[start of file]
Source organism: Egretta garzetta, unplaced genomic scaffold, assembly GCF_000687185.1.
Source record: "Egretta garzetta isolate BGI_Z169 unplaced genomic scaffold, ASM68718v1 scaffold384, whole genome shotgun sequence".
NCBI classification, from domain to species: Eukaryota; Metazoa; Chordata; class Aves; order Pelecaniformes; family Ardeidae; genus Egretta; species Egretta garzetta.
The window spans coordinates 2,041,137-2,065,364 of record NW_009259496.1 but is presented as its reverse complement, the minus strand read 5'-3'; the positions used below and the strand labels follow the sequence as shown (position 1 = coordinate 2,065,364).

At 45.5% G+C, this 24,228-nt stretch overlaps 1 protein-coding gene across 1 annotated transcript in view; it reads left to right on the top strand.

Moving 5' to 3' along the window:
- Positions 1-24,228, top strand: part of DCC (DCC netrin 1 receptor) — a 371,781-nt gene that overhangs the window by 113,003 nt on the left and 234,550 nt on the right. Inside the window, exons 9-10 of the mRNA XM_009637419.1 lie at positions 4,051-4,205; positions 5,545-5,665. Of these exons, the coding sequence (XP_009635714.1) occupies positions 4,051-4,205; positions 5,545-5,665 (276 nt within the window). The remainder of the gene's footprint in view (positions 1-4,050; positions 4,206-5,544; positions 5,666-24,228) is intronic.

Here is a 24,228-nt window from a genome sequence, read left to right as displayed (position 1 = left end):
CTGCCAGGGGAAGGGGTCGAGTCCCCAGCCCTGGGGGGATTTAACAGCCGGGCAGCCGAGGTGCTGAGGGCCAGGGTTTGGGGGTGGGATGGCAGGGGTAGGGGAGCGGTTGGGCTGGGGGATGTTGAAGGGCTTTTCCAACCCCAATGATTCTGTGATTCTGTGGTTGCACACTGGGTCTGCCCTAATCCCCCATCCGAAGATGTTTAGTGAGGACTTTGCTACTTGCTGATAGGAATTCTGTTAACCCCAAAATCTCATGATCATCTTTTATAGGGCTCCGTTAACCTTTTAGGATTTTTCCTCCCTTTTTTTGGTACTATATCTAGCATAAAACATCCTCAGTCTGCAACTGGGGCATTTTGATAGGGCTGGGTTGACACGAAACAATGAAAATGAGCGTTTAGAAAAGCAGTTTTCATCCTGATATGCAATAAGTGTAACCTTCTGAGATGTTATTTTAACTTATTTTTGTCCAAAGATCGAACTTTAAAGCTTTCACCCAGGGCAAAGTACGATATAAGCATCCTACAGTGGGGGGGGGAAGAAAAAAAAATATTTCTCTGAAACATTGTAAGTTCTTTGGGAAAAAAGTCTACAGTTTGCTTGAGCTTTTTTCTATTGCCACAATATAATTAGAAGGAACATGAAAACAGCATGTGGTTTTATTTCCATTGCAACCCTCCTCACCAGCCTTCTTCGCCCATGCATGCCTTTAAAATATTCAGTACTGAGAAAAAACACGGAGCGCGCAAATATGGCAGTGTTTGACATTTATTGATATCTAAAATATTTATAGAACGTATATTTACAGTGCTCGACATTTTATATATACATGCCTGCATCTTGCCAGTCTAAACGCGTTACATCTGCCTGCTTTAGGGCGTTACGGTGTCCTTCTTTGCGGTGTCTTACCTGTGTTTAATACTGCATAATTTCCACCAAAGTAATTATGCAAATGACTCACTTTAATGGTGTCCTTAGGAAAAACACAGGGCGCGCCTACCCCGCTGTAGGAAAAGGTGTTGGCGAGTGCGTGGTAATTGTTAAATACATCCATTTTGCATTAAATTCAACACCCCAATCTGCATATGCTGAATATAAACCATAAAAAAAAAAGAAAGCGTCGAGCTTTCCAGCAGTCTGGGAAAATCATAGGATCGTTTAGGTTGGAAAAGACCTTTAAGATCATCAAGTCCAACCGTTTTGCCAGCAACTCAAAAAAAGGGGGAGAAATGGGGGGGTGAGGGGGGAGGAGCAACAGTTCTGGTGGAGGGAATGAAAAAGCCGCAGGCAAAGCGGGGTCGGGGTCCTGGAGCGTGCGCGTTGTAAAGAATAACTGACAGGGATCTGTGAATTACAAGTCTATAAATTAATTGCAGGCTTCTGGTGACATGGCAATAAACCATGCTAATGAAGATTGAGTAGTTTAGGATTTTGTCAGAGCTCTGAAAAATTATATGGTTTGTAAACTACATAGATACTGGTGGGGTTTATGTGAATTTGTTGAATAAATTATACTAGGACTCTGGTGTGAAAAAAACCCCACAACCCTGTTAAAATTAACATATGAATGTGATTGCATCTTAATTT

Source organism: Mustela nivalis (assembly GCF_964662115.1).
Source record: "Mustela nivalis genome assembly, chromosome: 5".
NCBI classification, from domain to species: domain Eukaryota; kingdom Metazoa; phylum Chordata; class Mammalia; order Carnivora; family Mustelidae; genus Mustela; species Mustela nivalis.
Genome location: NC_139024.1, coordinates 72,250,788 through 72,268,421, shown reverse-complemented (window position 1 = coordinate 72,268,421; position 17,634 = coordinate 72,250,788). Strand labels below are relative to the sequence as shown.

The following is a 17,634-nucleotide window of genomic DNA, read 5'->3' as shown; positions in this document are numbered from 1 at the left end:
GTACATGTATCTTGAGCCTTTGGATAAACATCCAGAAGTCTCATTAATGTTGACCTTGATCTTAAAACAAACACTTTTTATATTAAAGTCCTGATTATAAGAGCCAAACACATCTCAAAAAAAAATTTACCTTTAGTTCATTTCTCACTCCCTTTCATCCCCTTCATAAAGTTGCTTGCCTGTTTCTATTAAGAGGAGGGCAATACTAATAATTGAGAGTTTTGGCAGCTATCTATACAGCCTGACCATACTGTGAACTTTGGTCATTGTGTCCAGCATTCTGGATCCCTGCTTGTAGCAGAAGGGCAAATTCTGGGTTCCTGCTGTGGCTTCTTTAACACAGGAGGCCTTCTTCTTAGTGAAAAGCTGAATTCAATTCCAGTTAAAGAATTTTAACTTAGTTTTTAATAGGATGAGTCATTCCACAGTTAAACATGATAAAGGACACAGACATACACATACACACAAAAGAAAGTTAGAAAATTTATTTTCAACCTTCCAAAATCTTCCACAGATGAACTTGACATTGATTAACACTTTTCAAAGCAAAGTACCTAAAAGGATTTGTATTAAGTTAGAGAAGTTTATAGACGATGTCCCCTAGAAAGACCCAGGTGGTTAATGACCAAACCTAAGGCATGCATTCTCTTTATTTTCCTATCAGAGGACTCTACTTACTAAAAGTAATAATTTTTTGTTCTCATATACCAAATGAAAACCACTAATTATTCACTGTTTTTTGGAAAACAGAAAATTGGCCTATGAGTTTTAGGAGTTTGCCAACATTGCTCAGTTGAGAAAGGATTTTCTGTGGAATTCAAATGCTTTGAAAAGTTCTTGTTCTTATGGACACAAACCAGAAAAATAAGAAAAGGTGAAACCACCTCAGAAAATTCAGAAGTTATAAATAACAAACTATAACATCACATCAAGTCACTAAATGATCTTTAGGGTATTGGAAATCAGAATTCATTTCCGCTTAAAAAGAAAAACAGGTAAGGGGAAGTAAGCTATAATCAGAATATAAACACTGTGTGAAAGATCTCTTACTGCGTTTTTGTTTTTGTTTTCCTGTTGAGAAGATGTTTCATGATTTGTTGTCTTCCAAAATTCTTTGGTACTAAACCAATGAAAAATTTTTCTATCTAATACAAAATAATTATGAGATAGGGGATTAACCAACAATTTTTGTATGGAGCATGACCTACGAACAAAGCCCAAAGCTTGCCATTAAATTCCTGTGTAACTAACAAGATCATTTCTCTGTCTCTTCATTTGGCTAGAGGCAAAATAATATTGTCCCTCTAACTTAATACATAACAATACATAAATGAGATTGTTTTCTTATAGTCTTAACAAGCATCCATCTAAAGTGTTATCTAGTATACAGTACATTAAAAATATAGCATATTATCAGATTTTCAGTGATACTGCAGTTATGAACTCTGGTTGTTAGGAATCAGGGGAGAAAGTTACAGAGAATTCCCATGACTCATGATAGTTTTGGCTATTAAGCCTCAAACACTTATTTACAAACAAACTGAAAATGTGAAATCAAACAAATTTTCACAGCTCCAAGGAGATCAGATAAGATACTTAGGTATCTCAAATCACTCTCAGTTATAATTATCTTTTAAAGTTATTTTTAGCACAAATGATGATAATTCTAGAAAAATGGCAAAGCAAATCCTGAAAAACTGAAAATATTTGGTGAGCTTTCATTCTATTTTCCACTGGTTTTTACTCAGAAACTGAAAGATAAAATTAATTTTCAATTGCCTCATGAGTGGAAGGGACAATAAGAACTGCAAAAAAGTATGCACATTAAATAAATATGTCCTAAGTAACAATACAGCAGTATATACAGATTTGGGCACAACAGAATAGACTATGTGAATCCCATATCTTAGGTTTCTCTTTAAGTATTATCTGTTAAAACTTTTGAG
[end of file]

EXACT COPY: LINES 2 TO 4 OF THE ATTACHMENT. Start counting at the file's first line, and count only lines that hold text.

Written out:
Source record: "Egretta garzetta isolate BGI_Z169 unplaced genomic scaffold, ASM68718v1 scaffold384, whole genome shotgun sequence".
NCBI classification, from domain to species: Eukaryota; Metazoa; Chordata; class Aves; order Pelecaniformes; family Ardeidae; genus Egretta; species Egretta garzetta.
The window spans coordinates 2,041,137-2,065,364 of record NW_009259496.1 but is presented as its reverse complement, the minus strand read 5'-3'; the positions used below and the strand labels follow the sequence as shown (position 1 = coordinate 2,065,364).